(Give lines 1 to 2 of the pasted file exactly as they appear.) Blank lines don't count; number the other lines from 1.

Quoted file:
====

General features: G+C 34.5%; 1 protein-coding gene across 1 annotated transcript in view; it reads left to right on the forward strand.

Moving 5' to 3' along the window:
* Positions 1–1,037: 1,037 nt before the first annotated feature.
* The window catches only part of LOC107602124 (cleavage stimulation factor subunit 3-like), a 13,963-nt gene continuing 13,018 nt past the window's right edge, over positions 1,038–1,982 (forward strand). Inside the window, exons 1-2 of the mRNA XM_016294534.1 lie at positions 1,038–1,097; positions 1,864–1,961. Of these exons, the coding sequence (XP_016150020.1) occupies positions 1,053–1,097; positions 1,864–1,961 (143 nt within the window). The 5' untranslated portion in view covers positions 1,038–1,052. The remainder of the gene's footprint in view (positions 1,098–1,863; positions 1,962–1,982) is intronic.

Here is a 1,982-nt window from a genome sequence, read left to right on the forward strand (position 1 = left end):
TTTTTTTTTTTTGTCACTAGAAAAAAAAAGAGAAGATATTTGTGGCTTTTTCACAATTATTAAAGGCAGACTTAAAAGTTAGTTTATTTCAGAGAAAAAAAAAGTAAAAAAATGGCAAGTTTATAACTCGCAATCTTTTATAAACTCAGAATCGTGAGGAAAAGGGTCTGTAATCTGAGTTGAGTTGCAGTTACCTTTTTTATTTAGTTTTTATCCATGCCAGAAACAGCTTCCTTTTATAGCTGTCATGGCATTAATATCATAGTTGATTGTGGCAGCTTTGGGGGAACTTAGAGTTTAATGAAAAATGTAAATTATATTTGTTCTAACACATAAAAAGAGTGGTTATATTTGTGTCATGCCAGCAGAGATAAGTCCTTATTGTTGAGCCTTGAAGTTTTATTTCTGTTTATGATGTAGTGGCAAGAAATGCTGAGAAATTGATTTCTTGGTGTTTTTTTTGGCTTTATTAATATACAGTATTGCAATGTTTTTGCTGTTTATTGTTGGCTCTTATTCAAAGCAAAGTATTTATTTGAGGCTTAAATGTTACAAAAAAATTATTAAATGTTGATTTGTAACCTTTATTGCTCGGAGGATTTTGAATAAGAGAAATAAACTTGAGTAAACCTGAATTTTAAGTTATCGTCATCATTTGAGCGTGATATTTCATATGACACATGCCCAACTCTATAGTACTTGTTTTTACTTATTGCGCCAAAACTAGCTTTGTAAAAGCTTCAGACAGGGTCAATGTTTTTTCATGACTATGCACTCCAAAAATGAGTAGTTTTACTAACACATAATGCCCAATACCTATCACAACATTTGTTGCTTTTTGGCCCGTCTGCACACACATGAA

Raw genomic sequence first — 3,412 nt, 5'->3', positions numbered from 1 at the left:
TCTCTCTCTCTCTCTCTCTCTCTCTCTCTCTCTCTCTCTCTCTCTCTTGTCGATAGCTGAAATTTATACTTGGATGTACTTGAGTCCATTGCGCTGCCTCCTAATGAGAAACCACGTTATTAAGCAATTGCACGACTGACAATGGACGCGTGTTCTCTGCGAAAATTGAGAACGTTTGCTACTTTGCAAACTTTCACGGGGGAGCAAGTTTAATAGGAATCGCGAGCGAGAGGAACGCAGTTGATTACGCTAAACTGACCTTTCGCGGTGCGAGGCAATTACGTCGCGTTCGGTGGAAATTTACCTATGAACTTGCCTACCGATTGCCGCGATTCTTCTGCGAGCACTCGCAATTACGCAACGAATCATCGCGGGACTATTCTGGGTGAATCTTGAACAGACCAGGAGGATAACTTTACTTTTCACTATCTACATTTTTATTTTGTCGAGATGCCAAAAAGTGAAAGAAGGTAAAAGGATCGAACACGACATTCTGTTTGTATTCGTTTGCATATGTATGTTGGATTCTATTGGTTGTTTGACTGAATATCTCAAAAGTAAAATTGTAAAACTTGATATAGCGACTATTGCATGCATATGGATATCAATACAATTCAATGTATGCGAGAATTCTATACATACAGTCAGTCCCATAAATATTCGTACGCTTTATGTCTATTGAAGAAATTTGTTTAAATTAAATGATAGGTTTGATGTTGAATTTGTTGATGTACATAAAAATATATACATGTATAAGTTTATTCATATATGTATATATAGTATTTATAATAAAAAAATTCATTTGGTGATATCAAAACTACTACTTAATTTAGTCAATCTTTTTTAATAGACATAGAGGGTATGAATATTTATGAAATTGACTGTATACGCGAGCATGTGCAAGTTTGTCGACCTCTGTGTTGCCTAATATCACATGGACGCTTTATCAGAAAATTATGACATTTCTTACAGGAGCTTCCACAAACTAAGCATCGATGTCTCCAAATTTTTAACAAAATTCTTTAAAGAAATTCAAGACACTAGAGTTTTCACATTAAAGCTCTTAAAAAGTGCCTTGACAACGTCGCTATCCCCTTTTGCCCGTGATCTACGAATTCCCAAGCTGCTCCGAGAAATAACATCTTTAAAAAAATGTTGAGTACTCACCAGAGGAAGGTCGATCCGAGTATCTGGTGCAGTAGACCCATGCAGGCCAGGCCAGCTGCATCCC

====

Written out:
General features: G+C 34.5%; 1 protein-coding gene across 1 annotated transcript in view; it reads left to right on the forward strand.

Moving 5' to 3' along the window: